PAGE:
This question already has an answer here:

Let $A$ be a finite dimensional algebra over a field $K$. It is clear that if $A$ is semisimple, then every simple module is projective. Does the converse hold ?

It seems false, but I can't find a counterexample. A non-semisimple algebra with this property must have a non-projective indecomposable module, but that's as far as I could go.


marked as duplicate by rschwieb abstract-algebra Jun 23 '15 at 10:03

This question has been asked before and already has an answer. If those answers do not fully address your question, please ask a new question.

  • 3
    $\begingroup$ It seems to me that every finitely generated $A$-module $M$ has a simple epimorphic image, $S$ say, and that since $S$ is projective, $S$ is isomorphic to a direct summand of $M$. Hence $M$ is isomorphic to direct sum of simple $A$-modules. $\endgroup$ – Geoff Robinson Jun 21 '15 at 21:15
  • $\begingroup$ The way I did it at the dupe is to observe there are no essential maximal right ideals, and this means all right ideals are direct summands. $\endgroup$ – rschwieb Jun 23 '15 at 10:09
  • $\begingroup$ I misread your answer there and I'm sorry. But I'm more sorry about your sarcastic tone in the comment above. I'll remove this comment in a few minutes, if you do the same. $\endgroup$ – egreg Jun 30 '15 at 15:48
  • $\begingroup$ Dear @egreg : No sarcasm was intended at all: I was just illustrating my disbelief with an example, because I did not understand the objection. I frequently use this overly formal format to avoid misunderstandings. In the future please don't assume my intentions are negative. Thanks and Regards $\endgroup$ – rschwieb Jun 30 '15 at 16:49

Every finitely generated $A$-module has finite length, and therefore it is projective.

Now use a result of Auslander which says the following: the left global dimension of $A$ equals the supremum of projective dimensions of cyclic $A$-modules. This implies that the global dimension of $A$ is zero, hence every $A$-module is projective, so $A$ is semisimple.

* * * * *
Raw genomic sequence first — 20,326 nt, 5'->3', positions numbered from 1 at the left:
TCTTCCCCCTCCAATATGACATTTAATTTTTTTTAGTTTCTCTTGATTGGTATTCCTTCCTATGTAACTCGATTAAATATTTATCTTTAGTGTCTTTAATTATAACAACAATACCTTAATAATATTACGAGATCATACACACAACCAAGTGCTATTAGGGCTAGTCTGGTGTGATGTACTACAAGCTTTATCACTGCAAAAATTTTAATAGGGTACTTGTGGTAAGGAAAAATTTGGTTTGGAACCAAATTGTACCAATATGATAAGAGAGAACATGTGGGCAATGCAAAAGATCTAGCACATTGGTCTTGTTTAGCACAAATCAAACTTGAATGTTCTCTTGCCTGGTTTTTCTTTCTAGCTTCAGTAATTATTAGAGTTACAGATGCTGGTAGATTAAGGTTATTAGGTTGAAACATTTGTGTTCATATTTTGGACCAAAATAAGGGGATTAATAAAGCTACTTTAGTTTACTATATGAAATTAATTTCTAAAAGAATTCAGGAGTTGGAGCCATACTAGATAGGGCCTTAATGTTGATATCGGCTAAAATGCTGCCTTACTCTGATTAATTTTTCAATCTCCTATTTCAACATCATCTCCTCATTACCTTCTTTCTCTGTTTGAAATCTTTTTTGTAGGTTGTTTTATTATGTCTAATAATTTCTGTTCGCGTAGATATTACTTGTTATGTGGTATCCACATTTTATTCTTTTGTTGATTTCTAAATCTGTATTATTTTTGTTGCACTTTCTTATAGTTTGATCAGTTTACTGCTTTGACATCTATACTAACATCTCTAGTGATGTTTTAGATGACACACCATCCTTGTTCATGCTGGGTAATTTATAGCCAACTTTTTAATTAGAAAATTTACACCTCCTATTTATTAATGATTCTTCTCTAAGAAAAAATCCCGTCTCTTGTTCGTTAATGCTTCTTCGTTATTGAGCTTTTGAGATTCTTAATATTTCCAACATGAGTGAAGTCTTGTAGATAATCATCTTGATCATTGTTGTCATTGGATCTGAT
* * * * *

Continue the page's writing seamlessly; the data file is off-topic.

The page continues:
$A$ is a module of finite length over itself. Prove, by induction on the length, that a finitely generated module over $A$ is semisimple. In particular $A$ is semisimple.


Note that, if every projective module is simple. Then, in particular, $_AA$ is simple. Thus, $A$ is simple ring. (I am assuming that $A$ is finite dimensional $K$-algebra with identity)

However, if every indecomposable projective left $A$-module is simple, then by using Krull-Schmidt theorem($_AA$ is a direct sum of indecomposable projective modules and these indecomposable summands are uniquely determined up to isomorphism and permutation), $A$ is a direct sum of indecomposable projective left $A$- modules. Hence, direct sum of simple modules. Thus, $A$ is semisimple.

Following the discussion in the comments and considering the title of your question. If every simple module is projective, then by Krull Schmidt theorem and the fact that indecomposable projectives have simple head. We obtain that the simples are isomorphic to their projective cover. Thus, $A$ is a direct sum of simples.

  • 1
    $\begingroup$ Who said the projective modules are simple? $\endgroup$ – user26857 Jun 22 '15 at 15:29
  • $\begingroup$ @user26857 "It is clear that if A is semisimple, then every simple module is projective. Does the converse hold?", what I understood is if every projective is simple, is $A$ semisimple? am I wrong? $\endgroup$ – Math137 Jun 22 '15 at 15:32
  • $\begingroup$ Please read the title of the question. $\endgroup$ – user26857 Jun 22 '15 at 15:33
  • $\begingroup$ @user26857 I agree the title is different, but what is written in the question is different from that, isn't it? $\endgroup$ – Math137 Jun 22 '15 at 15:35

Not the answer you're looking for? Browse other questions tagged or ask your own question.